*Full conference schedule available here

86 (mostly) rain-filled miles later…

Yesterday (Sunday) morning at 6am I woke to my alarm and apprehensively prepared for the Ride 100 London-Surrey event. A few hours later I saw Ant, a fellow MapAction volunteer, at the meeting area before the start. 24,000 riders meant that there were a number of waves of 500 (48 I guess!?). Unfortunately I was on my own in a wave, whilst Ant and Luke were in a wave together. We agreed we would meet at the end, given the rubbish weather! Ant and I had bin bags on which seemed to keep the rain off for a while at least! We also learned at the start that the route had been shortened by 14 miles because of the weather conditions – this meant 2 things:
1. Box Hill and Leith Hill were removed from the route meaning no big hill climbs! :-)
2. I couldn’t try to compete with a friend’s time – he had clocked 5:56 last year :-(

At 0830 hrs I set off down the A13 in the driving rain. Cycling through the streets on London was great fun as there were no cars around! (all the streets on the route were closed off for the event). What struck me was the number of punctures I saw – I guess as a result of the wet weather and debris etc. By the time we got to Richmond park the rain was at it’s heaviest, with a few centimetres of water on the road. Worst was to come as a cycle-jam in the park meant we were stood on our bikes in the torrential rain for 30mins! (we learnt later that someone had fallen off their bike face first which had caused a long backlog of cyclists – I hope they were ok!). In the park I got chatting to a Geordie called Simon who was an amiable chap (and it turned out cycled at a similar pace to me)! We kept pace with each other for the last 60 miles! There were a few times when I was completely knackered so it was great to have someone to try to keep up with!

The highlight (apart from finishing!) was seeing Matt and Chloe from MapAction on Wimbledon Hill cheering us on in the first moment of proper sunshine!

I finished in 5 hrs 41 mins which was ok I suppose given that we were cycling into 20-30mph headwinds at times (the remnants of Hurricane Bertha) and not to mention the massive amounts of rain! And we had a 30 minute plus wait in the rain in Richmond Park. (next time I’ll take a proper stopwatch / timer / GPS with me!). Excuses, excuses!…

After we finished, another downpour came and I went to meet my wife and daughter, before we caught up with Matt and Chloe and we met Ant and Luke too. And then the sun came out (as you can see!).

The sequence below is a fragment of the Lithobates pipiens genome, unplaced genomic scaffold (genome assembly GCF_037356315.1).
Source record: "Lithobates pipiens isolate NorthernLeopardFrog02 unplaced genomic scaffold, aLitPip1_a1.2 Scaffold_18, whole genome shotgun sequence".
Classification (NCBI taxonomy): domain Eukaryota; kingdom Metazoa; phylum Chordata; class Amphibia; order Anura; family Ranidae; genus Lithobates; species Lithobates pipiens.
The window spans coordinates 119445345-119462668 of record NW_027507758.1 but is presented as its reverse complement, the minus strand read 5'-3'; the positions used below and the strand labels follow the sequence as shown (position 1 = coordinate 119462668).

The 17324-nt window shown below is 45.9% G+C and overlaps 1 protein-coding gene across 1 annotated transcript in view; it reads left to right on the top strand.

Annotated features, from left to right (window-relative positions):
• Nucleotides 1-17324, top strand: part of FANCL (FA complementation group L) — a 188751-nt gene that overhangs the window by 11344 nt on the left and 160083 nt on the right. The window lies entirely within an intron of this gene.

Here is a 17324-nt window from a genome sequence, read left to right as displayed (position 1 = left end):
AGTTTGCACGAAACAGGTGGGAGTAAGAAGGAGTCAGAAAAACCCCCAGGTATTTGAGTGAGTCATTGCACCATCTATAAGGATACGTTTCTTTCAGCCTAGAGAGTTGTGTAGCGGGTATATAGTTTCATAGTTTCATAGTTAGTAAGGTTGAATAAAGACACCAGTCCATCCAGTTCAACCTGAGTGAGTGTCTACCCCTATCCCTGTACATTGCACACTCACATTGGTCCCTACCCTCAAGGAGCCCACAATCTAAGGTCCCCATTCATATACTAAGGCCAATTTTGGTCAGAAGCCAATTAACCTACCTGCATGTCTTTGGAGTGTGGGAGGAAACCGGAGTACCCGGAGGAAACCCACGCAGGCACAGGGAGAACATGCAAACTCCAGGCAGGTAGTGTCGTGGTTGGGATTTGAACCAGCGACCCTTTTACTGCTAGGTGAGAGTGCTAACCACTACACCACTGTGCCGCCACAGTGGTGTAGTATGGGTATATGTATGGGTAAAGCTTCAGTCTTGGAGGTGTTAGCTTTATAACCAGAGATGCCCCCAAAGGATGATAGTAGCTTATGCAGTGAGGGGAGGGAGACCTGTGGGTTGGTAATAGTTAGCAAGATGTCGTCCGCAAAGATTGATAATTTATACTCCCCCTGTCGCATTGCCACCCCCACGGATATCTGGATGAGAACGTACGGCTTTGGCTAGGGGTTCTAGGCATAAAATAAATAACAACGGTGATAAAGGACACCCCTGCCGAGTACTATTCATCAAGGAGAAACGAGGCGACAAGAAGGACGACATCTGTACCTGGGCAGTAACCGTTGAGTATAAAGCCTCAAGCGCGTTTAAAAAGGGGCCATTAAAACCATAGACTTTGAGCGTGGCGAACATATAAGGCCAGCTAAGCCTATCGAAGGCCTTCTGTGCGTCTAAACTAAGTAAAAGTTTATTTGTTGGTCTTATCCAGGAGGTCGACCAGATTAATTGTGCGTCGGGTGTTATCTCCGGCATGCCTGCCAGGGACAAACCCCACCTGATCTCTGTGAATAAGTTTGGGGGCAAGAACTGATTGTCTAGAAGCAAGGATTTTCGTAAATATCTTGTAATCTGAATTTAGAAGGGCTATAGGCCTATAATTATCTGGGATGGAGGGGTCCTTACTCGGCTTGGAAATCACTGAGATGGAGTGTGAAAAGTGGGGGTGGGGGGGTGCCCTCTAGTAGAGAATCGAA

the 3 knackered cyclists at the end!

Later on we were lucky enough to be invited to the H2 Bike Run Soho for a shower and massage (insert joke about a massage in Soho here!). After eating some delicious chicken jambalaya we each had a back or leg massage from the masseurs – which was fantastic! Thank you all!

All in all it was a great day and I’d love to do it again. I just need to clear that with wife and daughter!…(oh and hope I get through the ballot next time!).

If you’d like to sponsor us, please go to http://uk.virginmoneygiving.com/team/MapActionRideLondon2014

Thank you!

Sunday = the day we ride 100 miles!…

This Sunday myself, Luke and Ant are cycling the Prudential London-Surrey 100 for MapAction. MapAction is the disaster mapping charity which we three volunteer for*. MapAction respond to disasters worldwide and provide a common operational picture which helps bring resources to those who need them most. I’ve not had as much time recently to be able to help MapAction so was really happy to be one of those chosen to represent MapAction on the Ride 100.

So, I’ve been trying to put in some training but kind of feel a little bit under-prepared! (I’ve managed a 30 mile, 70 mile and 40 mile ride in the last few weeks but would have liked to do more). What has helped me is the loan of my work-mate’s bike – thank you Paddy! This is a sportive/road bike which is 1 million times faster than my hybrid! It has clip in pedals and is nice and light too.

In terms of nutrition I’m planning to take some Belvita breakfast biscuits (they seem to be working on my practice rides!) and jelly babies. And then there are all sorts of gels and things (but I’ve heard of the side-effects so I’ll probably steer clear of those!).

I’ve been speaking to some of the MAMILs in the office and they’ve given me some advice:
1. ride at your own pace
2. get enough food on board
3. keep up with a pack of people
4. don’t start off too fast
5. enjoy it!

All good bits of advice – apart from the slightly conflicting points 1 and 3. I hope that we all enjoy it and I’m sure we will. 24,000 people cycling on the car-free streets of London and Surrey sounds amazing! (I guess cycling in Scotland or Lancashire would be better but it’ll have to do!).

So, 4 and a bit days to go!…..I’m getting a bit nervous!

*please sponsor us at http://uk.virginmoneygiving.com/team/MapActionRideLondon2014

…and if you’re a twitterer, please use this link (http://ctt.ec/lRob5)

Review of AGI Tech SIG and OGC event

Note – this post also appears on the AGI blog.

On Monday I helped organise an AGI Technical SIG event from the OGC on the UK Interoperability Assessment Plugfest (or UKIAP for short – not to be confused with the political party UKIP of course!). Bart De Lathouwer from OGC, Peter Cotroneo from OS, and Paul Lacey from DSTL all presented and gave a great overview of the OGC, and thedifferent programmes they operate, as well as discussing theUKIAP and what it means for the wider geospatial community. The programmes cover standards, compliance, outreach and the interoperability programme. UKIAP covers mostly all the separate programmes with its work.

The UKIAP is all about trying to ensure software suppliers are consuming OGC standards as expected, and is really important for business and government for the sharing of geospatial information.